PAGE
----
Archaeologists have excavated a sphinx from the sand, and they didn’t have to leave California to do it.
On Dec. 4, 1923, director Cecil B. DeMille’s first — B&W and silent — version of “The Ten Commandments” had its Los Angeles premiere, at the Grauman Egyptian Theater. More than 50 years later, in 1956, DeMille returned to the story in a full-color, widescreen spectacular, starring Charlton Heston as Moses.
The Egyptian scenes from the original film were built at the Guadalupe-Nipomo sand dunes on the Central California coast, between San Luis Obispo and Santa Barbara.
Long before the days of green screen, motion capture, and CG, DeMille had Paul Iribe, a designer known for his spectacular art deco work, to construct a massive set that was 12 stories high and 800 feet wide on the Guadalupe-Nipomo sand dunes. Like the film, the set was ambitious in scale, but as soon as the film wrapped DeMille realized it was too expensive too move and he didn’t want another filmmaker using it. That said, he had it buried.
In early November, archaeologists exploring the dunes unearthed the head of a sphinx, made of Plaster of Paris and weighing about 300 pounds. Even though the film was in black and white, it — like the rest of the set — is painted in brilliant colors.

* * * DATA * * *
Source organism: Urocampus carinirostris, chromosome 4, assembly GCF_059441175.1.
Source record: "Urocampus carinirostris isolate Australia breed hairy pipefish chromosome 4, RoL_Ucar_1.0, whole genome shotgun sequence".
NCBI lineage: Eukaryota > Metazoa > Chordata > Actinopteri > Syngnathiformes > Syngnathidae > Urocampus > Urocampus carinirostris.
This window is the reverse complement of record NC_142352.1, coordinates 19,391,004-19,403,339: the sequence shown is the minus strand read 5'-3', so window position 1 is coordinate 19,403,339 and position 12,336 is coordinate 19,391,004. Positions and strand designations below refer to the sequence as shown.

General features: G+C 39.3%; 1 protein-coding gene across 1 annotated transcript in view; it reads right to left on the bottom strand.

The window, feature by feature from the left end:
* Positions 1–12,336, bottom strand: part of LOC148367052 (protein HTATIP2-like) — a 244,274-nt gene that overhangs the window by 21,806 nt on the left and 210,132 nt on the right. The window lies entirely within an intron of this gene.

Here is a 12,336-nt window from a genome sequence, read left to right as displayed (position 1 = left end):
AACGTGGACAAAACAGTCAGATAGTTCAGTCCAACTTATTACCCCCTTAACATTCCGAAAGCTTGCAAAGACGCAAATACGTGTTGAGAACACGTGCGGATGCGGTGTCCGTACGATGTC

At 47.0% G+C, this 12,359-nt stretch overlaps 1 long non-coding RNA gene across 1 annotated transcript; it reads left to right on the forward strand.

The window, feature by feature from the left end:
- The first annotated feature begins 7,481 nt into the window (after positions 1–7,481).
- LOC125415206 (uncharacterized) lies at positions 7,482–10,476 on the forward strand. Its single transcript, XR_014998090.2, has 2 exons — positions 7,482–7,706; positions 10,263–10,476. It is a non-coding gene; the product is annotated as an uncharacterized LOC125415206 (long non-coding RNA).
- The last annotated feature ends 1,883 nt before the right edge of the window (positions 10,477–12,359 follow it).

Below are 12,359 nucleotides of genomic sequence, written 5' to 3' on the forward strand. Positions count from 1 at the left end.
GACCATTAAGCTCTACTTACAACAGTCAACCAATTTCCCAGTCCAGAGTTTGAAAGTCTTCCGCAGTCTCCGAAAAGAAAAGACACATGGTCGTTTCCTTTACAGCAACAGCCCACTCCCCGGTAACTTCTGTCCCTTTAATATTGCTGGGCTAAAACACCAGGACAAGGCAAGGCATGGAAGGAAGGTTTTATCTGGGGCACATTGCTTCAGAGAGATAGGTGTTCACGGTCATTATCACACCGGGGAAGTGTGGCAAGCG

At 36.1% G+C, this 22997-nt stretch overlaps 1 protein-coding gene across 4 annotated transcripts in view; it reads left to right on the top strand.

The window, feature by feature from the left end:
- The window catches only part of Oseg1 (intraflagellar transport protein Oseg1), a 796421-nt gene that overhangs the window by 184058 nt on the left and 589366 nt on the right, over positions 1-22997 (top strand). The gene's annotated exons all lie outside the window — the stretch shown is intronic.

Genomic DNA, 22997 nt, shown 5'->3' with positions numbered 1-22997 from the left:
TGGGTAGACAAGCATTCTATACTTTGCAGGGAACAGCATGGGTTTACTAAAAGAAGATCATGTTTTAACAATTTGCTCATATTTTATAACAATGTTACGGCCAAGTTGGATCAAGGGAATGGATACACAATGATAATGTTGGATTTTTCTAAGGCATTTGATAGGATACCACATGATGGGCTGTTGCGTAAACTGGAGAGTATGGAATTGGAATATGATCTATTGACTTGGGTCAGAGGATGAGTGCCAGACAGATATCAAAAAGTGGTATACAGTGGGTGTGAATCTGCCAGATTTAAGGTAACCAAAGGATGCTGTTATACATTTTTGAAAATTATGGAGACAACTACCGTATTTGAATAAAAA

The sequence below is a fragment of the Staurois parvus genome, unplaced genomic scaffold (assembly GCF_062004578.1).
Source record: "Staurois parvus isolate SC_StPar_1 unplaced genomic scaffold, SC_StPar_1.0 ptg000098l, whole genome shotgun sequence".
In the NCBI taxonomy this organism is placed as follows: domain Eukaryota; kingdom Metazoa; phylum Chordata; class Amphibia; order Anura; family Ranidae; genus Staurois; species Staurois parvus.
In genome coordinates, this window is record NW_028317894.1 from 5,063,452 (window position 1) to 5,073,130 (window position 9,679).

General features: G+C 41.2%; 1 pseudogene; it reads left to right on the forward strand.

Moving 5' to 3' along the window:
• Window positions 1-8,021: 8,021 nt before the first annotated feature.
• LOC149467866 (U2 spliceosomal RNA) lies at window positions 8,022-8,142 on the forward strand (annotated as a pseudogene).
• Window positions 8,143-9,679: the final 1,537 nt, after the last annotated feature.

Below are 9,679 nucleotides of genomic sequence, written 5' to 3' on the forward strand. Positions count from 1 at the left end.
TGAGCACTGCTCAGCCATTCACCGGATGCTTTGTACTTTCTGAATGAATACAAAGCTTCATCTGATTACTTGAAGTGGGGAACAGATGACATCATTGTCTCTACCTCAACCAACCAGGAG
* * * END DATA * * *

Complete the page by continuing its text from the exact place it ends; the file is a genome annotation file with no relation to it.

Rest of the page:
The saga of finding and digging up DeMille’s 95-year-old set is a story in itself. Back in the ’80s, filmmaker Peter Brosnan heard about the set and wanted to find it. But, he faced headwinds from environmental preservationists, and the actual dig didn’t begin until many years later.
In 2017, he released a documentary called “The Lost City of Cecil B. DeMille,” which includes footage of the dig and interviews with local residents who saw the filming back in the ’20s. Also appearing in the film are DeMille, niece Agnes DeMille, granddaughter Cecelia DeMille Presley (who wrote a book not long ago), Heston and producer A.C. Lyles.
Here’s the trailer:
Sadly, many movie and TV sets, costumes and props have been considered junk once the project ends, winding up recycled, discarded or warehoused. So, much of Hollywood history has been lost, along with the work of countless craftsmen.
Luckily, remnants of the 1923 “The Ten Commandments” are once again seeing the light of day — and you can view the results of the dig.
The Hollywood Foreign Press Assn. is among the organizations helping fund the costly excavation activities. The artifacts can be viewed at the Dunes Center museum in Guadalupe, where the latest sphinx head will go on display in summer, 2018.
Image: Courtesy Paramount Pictures